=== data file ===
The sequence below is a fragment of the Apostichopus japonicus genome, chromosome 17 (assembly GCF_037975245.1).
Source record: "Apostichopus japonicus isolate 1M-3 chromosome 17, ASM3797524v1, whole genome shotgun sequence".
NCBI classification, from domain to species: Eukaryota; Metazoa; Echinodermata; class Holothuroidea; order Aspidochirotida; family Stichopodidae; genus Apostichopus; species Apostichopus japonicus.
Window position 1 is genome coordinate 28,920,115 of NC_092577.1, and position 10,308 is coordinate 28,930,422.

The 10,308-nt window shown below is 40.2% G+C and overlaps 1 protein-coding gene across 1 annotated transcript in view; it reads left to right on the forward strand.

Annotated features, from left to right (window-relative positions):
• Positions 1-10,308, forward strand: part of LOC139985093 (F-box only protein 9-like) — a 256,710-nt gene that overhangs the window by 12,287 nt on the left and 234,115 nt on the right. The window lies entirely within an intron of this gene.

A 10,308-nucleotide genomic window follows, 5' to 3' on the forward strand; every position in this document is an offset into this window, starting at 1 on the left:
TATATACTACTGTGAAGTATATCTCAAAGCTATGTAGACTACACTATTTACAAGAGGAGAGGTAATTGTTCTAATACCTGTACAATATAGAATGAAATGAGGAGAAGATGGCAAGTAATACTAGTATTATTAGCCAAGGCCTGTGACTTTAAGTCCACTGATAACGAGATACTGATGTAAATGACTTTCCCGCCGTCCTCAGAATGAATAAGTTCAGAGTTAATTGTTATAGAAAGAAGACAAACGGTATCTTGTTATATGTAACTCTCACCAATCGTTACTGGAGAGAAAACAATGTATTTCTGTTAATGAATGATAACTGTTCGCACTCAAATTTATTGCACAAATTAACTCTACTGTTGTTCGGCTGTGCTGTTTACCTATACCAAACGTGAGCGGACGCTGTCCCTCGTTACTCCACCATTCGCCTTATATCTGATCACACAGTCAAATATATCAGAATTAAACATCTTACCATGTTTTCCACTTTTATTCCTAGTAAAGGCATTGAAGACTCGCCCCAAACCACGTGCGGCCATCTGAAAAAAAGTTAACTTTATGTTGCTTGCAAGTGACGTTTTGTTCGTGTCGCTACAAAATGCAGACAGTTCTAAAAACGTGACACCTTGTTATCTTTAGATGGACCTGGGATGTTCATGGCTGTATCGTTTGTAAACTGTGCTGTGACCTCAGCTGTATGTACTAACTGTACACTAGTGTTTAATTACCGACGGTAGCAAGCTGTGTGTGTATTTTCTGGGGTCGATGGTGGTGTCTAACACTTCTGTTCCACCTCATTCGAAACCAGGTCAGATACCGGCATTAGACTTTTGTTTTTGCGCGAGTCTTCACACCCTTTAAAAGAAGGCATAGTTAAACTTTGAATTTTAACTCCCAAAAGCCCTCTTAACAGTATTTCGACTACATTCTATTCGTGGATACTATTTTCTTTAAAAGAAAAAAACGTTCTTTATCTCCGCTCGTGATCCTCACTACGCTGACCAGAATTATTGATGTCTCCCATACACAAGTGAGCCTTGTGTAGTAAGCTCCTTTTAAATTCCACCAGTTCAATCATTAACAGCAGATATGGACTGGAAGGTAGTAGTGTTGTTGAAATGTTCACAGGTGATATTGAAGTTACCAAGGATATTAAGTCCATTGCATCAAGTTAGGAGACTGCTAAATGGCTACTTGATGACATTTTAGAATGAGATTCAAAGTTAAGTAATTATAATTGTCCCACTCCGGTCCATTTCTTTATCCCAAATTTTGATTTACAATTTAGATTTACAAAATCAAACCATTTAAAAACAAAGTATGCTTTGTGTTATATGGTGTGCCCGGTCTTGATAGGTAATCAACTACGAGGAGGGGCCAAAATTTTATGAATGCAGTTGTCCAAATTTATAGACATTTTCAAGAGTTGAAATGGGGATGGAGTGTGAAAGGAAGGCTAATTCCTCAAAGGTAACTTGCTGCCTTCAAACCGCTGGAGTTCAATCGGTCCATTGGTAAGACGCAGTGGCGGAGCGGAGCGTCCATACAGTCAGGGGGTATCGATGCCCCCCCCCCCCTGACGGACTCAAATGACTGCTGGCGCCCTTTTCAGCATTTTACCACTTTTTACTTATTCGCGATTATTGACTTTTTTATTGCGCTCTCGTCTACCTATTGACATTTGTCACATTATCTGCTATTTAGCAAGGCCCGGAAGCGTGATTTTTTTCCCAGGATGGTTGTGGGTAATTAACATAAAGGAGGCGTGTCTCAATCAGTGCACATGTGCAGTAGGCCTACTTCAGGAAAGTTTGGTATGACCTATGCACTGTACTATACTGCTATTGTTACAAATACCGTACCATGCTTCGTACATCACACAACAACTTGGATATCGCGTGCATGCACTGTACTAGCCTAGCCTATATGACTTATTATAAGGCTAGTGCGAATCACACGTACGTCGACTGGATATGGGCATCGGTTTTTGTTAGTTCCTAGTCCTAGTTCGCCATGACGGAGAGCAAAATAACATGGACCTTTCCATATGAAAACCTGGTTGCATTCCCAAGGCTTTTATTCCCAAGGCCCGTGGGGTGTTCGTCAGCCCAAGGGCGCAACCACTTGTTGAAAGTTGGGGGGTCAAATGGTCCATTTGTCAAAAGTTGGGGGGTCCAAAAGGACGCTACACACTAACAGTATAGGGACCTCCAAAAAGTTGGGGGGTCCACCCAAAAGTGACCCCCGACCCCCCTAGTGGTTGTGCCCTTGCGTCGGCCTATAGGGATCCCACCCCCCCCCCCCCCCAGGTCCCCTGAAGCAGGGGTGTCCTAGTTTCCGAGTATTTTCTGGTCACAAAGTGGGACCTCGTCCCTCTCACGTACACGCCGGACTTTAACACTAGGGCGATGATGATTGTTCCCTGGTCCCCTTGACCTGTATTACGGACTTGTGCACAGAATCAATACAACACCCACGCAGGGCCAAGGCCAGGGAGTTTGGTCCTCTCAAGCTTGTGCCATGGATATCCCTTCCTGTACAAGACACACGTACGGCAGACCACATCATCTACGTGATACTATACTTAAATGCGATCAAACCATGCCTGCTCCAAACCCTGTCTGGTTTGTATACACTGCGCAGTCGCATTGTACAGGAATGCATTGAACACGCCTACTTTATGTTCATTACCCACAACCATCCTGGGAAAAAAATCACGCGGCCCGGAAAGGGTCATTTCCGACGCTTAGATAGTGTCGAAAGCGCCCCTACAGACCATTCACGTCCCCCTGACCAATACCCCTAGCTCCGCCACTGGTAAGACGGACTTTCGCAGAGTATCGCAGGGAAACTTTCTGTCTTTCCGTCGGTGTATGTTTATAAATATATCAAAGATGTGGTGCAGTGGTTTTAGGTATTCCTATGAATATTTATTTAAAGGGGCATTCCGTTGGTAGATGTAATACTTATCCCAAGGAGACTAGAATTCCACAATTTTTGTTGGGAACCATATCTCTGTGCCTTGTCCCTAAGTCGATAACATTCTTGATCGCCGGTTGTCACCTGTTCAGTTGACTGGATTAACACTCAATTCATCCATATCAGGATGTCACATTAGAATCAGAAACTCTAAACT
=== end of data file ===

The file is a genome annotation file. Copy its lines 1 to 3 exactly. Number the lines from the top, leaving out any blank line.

The sequence below is a fragment of the Apostichopus japonicus genome, chromosome 17 (assembly GCF_037975245.1).
Source record: "Apostichopus japonicus isolate 1M-3 chromosome 17, ASM3797524v1, whole genome shotgun sequence".
NCBI classification, from domain to species: Eukaryota; Metazoa; Echinodermata; class Holothuroidea; order Aspidochirotida; family Stichopodidae; genus Apostichopus; species Apostichopus japonicus.